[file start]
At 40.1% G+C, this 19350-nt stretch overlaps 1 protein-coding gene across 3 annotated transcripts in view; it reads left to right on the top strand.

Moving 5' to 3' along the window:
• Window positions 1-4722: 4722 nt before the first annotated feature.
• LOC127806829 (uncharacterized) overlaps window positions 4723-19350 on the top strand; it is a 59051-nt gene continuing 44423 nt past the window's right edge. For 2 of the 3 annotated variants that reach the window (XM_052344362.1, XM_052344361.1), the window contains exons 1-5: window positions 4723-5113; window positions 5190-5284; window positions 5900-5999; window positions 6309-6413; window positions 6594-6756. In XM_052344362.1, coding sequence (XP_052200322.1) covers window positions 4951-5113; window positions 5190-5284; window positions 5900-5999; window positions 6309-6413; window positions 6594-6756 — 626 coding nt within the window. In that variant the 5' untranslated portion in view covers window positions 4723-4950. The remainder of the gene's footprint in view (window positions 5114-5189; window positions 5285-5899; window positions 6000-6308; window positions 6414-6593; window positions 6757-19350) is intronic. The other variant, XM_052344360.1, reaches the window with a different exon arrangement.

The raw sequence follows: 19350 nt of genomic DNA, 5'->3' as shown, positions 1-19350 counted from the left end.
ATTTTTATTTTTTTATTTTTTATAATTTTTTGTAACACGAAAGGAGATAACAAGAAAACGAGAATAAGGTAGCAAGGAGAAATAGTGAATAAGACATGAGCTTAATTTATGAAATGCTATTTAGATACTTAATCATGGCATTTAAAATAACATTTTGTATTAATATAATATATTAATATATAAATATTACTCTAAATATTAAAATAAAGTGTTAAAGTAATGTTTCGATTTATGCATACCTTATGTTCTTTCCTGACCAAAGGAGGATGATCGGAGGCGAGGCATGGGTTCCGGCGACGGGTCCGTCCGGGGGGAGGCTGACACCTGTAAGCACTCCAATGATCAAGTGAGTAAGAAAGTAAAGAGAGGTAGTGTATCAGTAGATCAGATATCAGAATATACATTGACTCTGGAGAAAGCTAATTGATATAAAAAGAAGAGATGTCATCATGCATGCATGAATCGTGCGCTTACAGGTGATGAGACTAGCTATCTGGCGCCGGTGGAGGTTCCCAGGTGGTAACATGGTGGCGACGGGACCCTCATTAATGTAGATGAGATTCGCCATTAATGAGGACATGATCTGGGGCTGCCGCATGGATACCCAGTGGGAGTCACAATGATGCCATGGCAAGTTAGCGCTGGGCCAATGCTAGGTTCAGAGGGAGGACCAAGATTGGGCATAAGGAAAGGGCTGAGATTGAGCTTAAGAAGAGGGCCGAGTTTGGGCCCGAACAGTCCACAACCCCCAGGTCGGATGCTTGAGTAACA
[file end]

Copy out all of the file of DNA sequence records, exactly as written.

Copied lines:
At 40.1% G+C, this 19350-nt stretch overlaps 1 protein-coding gene across 3 annotated transcripts in view; it reads left to right on the top strand.

Moving 5' to 3' along the window:
• Window positions 1-4722: 4722 nt before the first annotated feature.
• LOC127806829 (uncharacterized) overlaps window positions 4723-19350 on the top strand; it is a 59051-nt gene continuing 44423 nt past the window's right edge. For 2 of the 3 annotated variants that reach the window (XM_052344362.1, XM_052344361.1), the window contains exons 1-5: window positions 4723-5113; window positions 5190-5284; window positions 5900-5999; window positions 6309-6413; window positions 6594-6756. In XM_052344362.1, coding sequence (XP_052200322.1) covers window positions 4951-5113; window positions 5190-5284; window positions 5900-5999; window positions 6309-6413; window positions 6594-6756 — 626 coding nt within the window. In that variant the 5' untranslated portion in view covers window positions 4723-4950. The remainder of the gene's footprint in view (window positions 5114-5189; window positions 5285-5899; window positions 6000-6308; window positions 6414-6593; window positions 6757-19350) is intronic. The other variant, XM_052344360.1, reaches the window with a different exon arrangement.

The raw sequence follows: 19350 nt of genomic DNA, 5'->3' as shown, positions 1-19350 counted from the left end.
ATTTTTATTTTTTTATTTTTTATAATTTTTTGTAACACGAAAGGAGATAACAAGAAAACGAGAATAAGGTAGCAAGGAGAAATAGTGAATAAGACATGAGCTTAATTTATGAAATGCTATTTAGATACTTAATCATGGCATTTAAAATAACATTTTGTATTAATATAATATATTAATATATAAATATTACTCTAAATATTAAAATAAAGTGTTAAAGTAATGTTTCGATTTATGCATACCTTATGTTCTTTCCTGACCAAAGGAGGATGATCGGAGGCGAGGCATGGGTTCCGGCGACGGGTCCGTCCGGGGGGAGGCTGACACCTGTAAGCACTCCAATGATCAAGTGAGTAAGAAAGTAAAGAGAGGTAGTGTATCAGTAGATCAGATATCAGAATATACATTGACTCTGGAGAAAGCTAATTGATATAAAAAGAAGAGATGTCATCATGCATGCATGAATCGTGCGCTTACAGGTGATGAGACTAGCTATCTGGCGCCGGTGGAGGTTCCCAGGTGGTAACATGGTGGCGACGGGACCCTCATTAATGTAGATGAGATTCGCCATTAATGAGGACATGATCTGGGGCTGCCGCATGGATACCCAGTGGGAGTCACAATGATGCCATGGCAAGTTAGCGCTGGGCCAATGCTAGGTTCAGAGGGAGGACCAAGATTGGGCATAAGGAAAGGGCTGAGATTGAGCTTAAGAAGAGGGCCGAGTTTGGGCCCGAACAGTCCACAACCCCCAGGTCGGATGCTTGAGTAACA